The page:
It is an acronym that stands for Hemolysis, Elevated Liver enzymes, Low Platelet counts. This is a life-threatening medical condition with a global mortality reported as high as 25%. Liver rupture, infarction, hemorrhage as well as cerebral edema, hemorrhage, and stroke are often observed in critically ill mothers and after death. It is often considered a variant of preeclampsia. As with preeclampsia, it usually occurs during the later stages of pregnancy, or sometimes after childbirth. It is clinical characterized by gradual but marked onset of headaches (30%), blurred vision, paresthesia, and hypertension (which can be mild). HELLP Syndrome is often difficult to diagnose especially when high blood pressure and protein in the urine are not present. Often, the diagnosis is erroneous as it is mistaken for gastritis, flu, acute hepatitis, gall bladder disease, or other acute ailments.
Hemolytic Liver Platelet Syndrome of Pregnancy.
This medical condition was identified as a clinically different entity than severe preeclampsia by Dr Louis Weinstein in 1982. After review of the literature in 2005 and the report of the unexplained postpartum death of a Caucasian woman who presented with severe hemolysis, abnormal liver functions, thrombocytopenia, and marked hypoglycemia, he noticed that this clinical presentation was observed as early as 1954.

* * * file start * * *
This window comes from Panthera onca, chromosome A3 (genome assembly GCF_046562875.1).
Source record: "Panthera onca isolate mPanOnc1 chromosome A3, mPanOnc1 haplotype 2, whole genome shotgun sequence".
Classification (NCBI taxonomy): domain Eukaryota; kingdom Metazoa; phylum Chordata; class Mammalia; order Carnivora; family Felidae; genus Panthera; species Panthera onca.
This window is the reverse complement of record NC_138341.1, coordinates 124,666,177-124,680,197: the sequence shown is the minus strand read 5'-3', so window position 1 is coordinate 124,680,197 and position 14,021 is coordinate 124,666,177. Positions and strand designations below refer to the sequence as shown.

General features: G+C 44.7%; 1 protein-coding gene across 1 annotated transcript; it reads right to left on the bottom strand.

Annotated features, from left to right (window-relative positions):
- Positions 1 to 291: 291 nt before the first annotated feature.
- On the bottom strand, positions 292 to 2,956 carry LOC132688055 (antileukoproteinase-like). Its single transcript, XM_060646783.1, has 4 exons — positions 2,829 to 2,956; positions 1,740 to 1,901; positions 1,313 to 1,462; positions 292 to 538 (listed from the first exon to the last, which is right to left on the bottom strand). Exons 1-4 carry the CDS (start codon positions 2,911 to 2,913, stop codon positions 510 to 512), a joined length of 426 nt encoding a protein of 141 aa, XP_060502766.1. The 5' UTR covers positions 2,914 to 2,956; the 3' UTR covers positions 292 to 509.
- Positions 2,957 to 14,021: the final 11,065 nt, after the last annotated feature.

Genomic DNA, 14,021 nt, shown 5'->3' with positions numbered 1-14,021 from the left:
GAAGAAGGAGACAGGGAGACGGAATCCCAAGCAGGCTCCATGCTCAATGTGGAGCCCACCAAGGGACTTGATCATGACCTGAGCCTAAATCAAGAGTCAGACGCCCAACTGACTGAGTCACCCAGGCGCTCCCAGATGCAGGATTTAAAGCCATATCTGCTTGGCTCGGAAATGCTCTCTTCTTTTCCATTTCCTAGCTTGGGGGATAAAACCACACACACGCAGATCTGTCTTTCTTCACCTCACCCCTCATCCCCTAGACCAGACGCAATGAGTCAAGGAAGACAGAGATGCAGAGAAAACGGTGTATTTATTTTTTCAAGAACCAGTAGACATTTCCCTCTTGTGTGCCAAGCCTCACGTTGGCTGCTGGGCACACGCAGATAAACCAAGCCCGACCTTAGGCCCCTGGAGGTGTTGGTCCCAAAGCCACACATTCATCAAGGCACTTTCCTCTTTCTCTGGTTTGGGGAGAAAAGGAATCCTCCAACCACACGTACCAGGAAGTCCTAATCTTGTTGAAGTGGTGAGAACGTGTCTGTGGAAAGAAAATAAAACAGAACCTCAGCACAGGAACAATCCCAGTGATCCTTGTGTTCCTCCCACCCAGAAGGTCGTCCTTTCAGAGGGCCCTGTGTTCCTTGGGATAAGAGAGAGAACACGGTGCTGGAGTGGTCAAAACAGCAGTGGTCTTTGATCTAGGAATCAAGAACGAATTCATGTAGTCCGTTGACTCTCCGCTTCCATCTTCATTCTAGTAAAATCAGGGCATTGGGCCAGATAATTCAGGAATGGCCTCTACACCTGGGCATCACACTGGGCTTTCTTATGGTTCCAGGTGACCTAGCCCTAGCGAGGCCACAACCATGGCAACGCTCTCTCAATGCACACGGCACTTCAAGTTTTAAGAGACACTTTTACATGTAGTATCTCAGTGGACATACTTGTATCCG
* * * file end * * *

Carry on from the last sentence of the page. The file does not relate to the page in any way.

The true incidence remains unknown in the general population as it is often misdiagnosed for preeclampsia or other medical conditions associated with pregnancies. However, it is believed around 0.5 to 0.9% of all pregnancies. Also, it is associated in 10 to 20% of women with severe preeclampsia. It has been reported that HELLP usually occurs in Caucasian women over the age of 25.
There is no evidence of a genetic association with this medical condition. However, it has been suggested that a possible association exist between an inherited, autosomal recessive abnormality of fatty-acid oxidation caused by a deficiency in the long chain 3-hydroxyacyl-coenzyme dehydrogenase (LCHAD) in the child and the mother HELLP. About 80% of infants with LCHAD deficiency have been born after pregnancies complicated by acute fatty liver of pregnancy (AFLP) or HELLP. Unfortunately, the incidence of pregnancies complicated by AFLP or HELLP as a result in infants with LCHAD deficiency remains unknown.
The exact cause of HELLP remains unknown; however, suspicion in favor of a general activation of the coagulation cascade retains most attention. Microangiopathic hemolytic anemia due to activation of fibrin formation in small blood vessels activates this response. Periportal necrosis caused by liver ischemia may lead to liver hemorrhage and rupture. Disseminated intravascular coagulation is activated leading to severe paradoxical bleeding.
HELLP Syndrome is often difficult to diagnose because of ...